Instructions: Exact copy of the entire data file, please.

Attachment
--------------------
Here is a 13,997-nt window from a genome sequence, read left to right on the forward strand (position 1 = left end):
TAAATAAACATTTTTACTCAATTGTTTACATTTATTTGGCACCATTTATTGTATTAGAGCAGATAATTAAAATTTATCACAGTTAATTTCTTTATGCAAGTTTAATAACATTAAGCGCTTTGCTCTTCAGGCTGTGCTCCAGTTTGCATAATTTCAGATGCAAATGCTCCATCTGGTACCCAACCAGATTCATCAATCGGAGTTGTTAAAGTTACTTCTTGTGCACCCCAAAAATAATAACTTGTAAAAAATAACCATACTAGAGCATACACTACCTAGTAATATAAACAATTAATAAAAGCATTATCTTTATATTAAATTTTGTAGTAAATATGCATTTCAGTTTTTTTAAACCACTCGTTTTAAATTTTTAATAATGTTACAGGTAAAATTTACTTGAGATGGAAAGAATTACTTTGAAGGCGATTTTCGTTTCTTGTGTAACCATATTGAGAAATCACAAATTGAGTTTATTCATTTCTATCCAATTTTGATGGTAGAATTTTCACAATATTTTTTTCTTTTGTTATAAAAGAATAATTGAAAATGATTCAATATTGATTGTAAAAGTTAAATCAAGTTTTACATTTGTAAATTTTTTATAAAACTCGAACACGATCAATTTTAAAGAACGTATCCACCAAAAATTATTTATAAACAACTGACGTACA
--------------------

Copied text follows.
Here is a 13,997-nt window from a genome sequence, read left to right on the forward strand (position 1 = left end):
TAAATAAACATTTTTACTCAATTGTTTACATTTATTTGGCACCATTTATTGTATTAGAGCAGATAATTAAAATTTATCACAGTTAATTTCTTTATGCAAGTTTAATAACATTAAGCGCTTTGCTCTTCAGGCTGTGCTCCAGTTTGCATAATTTCAGATGCAAATGCTCCATCTGGTACCCAACCAGATTCATCAATCGGAGTTGTTAAAGTTACTTCTTGTGCACCCCAAAAATAATAACTTGTAAAAAATAACCATACTAGAGCATACACTACCTAGTAATATAAACAATTAATAAAAGCATTATCTTTATATTAAATTTTGTAGTAAATATGCATTTCAGTTTTTTTAAACCACTCGTTTTAAATTTTTAATAATGTTACAGGTAAAATTTACTTGAGATGGAAAGAATTACTTTGAAGGCGATTTTCGTTTCTTGTGTAACCATATTGAGAAATCACAAATTGAGTTTATTCATTTCTATCCAATTTTGATGGTAGAATTTTCACAATATTTTTTTCTTTTGTTATAAAAGAATAATTGAAAATGATTCAATATTGATTGTAAAAGTTAAATCAAGTTTTACATTTGTAAATTTTTTATAAAACTCGAACACGATCAATTTTAAAGAACGTATCCACCAAAAATTATTTATAAACAACTGACGTACA